Google's quest for white space

Caroline Gabriel/Rethink Research
23 Apr 2008
00:00

The results of the recent US 700 MHz auction were far from fulfilling Google's dreams of an open wireless network that would significantly boost unfettered internet usage across the airwaves, and so its own revenues. The search and advertising leader is not giving up on its quest for spectrum to support the expansion of its business model into wireless, however, and while it has been largely disappointed in 700 MHz (though its lobbying will have done something to shift carrier behavior) and in mesh Wi-Fi, it now has its eyes on a new option, the unused "Ëœwhite spaces' in the TV spectrum.

In the aftermath of the 700 MHz auction, Google renewed its efforts to have this unused bandwidth made available for license-exempt broadband wireless- efforts that have so far been frustrated by opposition from the broadcast lobbies and disappointing results from tests of prototype devices (the latest in a series of Microsoft attempts failed earlier this month).

The usual internet suspects are supporting the move to open up the white spaces. Microsoft, Philips and Motorola have been prime movers and have submitted prototype devices to the FCC for testing - the main objective being to prove that an unlicensed product can guarantee not to interfere with TV broadcasts. The White Spaces Coalition is a group of technology companies - also including Dell, Hewlett-Packard, Intel, Earthlink and Samsung - that is campaigning on this front.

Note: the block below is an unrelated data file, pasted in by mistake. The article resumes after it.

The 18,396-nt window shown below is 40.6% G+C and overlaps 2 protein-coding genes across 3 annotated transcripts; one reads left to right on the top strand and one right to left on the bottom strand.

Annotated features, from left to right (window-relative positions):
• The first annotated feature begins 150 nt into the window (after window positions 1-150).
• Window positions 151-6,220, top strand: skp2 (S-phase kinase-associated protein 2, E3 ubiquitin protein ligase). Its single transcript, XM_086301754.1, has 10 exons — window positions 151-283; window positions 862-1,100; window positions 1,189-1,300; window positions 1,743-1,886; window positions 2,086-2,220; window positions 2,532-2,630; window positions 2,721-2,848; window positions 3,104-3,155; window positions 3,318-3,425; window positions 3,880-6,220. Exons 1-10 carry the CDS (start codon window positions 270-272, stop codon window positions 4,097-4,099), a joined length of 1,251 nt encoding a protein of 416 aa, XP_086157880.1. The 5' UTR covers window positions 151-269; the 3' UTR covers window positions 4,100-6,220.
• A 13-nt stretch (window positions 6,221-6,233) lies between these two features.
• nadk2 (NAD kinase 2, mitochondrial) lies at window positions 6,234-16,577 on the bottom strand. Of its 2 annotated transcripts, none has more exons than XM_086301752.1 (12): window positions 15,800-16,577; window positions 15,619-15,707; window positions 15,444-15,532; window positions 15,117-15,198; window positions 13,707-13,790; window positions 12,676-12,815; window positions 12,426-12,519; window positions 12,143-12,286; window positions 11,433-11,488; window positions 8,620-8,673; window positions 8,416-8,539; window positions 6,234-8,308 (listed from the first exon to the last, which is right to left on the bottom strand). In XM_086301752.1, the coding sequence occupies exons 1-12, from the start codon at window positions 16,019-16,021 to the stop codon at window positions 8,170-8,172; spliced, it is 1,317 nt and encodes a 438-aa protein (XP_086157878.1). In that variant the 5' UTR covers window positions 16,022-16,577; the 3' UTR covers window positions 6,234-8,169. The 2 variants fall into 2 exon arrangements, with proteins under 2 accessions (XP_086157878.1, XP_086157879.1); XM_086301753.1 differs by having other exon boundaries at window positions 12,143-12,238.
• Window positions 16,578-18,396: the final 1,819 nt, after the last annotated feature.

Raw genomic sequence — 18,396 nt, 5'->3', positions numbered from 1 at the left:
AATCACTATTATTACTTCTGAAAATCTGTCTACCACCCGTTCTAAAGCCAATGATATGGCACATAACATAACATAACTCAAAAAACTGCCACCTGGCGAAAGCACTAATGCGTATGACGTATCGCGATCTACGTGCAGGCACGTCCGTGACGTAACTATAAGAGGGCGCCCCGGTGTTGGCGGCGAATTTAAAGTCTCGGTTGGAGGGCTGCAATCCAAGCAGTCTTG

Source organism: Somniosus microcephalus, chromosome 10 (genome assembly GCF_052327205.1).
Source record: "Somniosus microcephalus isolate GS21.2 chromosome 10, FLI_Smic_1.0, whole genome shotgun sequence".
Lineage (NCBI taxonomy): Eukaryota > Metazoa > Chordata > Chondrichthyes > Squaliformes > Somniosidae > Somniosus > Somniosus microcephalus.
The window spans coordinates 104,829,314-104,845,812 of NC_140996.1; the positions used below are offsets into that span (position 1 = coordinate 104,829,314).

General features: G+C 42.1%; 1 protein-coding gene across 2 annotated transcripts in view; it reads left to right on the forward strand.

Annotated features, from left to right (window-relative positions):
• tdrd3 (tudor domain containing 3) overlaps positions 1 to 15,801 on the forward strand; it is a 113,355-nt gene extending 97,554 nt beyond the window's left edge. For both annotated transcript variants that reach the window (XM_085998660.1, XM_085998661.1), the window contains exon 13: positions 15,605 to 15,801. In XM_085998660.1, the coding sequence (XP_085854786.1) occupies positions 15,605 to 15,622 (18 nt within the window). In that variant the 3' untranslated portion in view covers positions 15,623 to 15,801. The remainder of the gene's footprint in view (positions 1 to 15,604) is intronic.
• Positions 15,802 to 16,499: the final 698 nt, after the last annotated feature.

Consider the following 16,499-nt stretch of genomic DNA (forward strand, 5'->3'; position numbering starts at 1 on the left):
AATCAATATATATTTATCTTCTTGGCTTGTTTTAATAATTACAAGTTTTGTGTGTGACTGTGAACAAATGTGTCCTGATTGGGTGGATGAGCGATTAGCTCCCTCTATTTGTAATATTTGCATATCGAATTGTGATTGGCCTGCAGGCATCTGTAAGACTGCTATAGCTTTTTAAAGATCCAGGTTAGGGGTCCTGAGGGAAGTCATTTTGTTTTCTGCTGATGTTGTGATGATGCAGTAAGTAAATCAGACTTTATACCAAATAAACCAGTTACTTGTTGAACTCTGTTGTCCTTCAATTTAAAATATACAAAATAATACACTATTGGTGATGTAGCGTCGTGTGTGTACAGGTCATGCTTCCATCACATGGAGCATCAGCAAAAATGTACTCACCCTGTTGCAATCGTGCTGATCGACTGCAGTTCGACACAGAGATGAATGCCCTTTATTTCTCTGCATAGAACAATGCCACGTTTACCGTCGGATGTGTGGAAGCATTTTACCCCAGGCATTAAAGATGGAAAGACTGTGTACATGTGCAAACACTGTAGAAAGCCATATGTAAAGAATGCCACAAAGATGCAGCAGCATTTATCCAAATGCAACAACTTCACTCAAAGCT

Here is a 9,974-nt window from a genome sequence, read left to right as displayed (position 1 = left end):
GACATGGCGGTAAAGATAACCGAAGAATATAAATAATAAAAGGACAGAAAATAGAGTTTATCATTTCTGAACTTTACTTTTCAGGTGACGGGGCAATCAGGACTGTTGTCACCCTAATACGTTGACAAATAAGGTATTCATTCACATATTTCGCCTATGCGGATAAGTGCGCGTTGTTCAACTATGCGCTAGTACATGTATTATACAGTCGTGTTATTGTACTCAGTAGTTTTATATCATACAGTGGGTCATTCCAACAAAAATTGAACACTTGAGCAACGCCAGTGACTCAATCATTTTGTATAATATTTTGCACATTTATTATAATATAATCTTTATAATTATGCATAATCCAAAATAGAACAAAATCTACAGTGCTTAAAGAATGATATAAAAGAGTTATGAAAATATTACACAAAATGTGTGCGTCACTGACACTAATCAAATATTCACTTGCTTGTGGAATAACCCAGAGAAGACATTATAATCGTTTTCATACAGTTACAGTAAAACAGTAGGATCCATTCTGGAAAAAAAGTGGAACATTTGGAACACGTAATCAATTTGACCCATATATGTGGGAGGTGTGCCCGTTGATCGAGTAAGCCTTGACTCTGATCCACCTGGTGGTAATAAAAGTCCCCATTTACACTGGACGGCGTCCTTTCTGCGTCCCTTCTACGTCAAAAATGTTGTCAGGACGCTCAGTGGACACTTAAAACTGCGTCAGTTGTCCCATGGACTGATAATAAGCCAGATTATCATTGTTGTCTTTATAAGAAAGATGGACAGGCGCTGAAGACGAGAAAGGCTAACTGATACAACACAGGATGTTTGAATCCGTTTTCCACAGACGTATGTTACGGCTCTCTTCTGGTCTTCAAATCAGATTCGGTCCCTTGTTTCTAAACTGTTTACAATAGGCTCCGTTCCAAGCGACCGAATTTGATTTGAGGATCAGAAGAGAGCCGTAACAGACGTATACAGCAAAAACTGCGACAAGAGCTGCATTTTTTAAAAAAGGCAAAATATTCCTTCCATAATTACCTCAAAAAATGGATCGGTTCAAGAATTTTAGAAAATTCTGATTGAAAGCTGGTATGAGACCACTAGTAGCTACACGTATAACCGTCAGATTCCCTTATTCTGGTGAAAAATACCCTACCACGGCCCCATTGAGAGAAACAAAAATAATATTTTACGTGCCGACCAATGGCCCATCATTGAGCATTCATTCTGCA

However, two Microsoft attempts have failed and so far the FCC has not approved any device. It is also considering an alternative proposal, led by Sprint Nextel and other cellcos, to allocate the spectrum for mobile backhaul.

Google is trying to regain the momentum in this debate and last week wrote a letter to the FCC reiterating its case that opening the white spaces would promote more universal and affordable internet services and help bridge the US' gaping broadband divide.

'As Google has pointed out previously, the vast majority of viable spectrum in this country simply goes unused, or else is grossly underutilized,' wrote Richard Whitt, Google's Washington telecom and media lawyer, in the letter, calling the white spaces a "once in a lifetime opportunity to provide ubiquitous wireless broadband access to all Americans", as well as enabling "much needed competition to the incumbent broadband service providers".

While Google is happy to work with mainstream operators to push its applications on to more handsets, it is also keen to expand the market dramatically by supporting new service providers with innovative business models. This was the aim of the failed plan to acquire a national 700 MHz license, which would then have been used to wholesale capacity to smaller providers. But Google seems to have realized that boosting the viability of small and disruptive operators is more practical in unlicensed bands, because of the carriers' ability to buy up and manage licensed spectrum under the current auction system.

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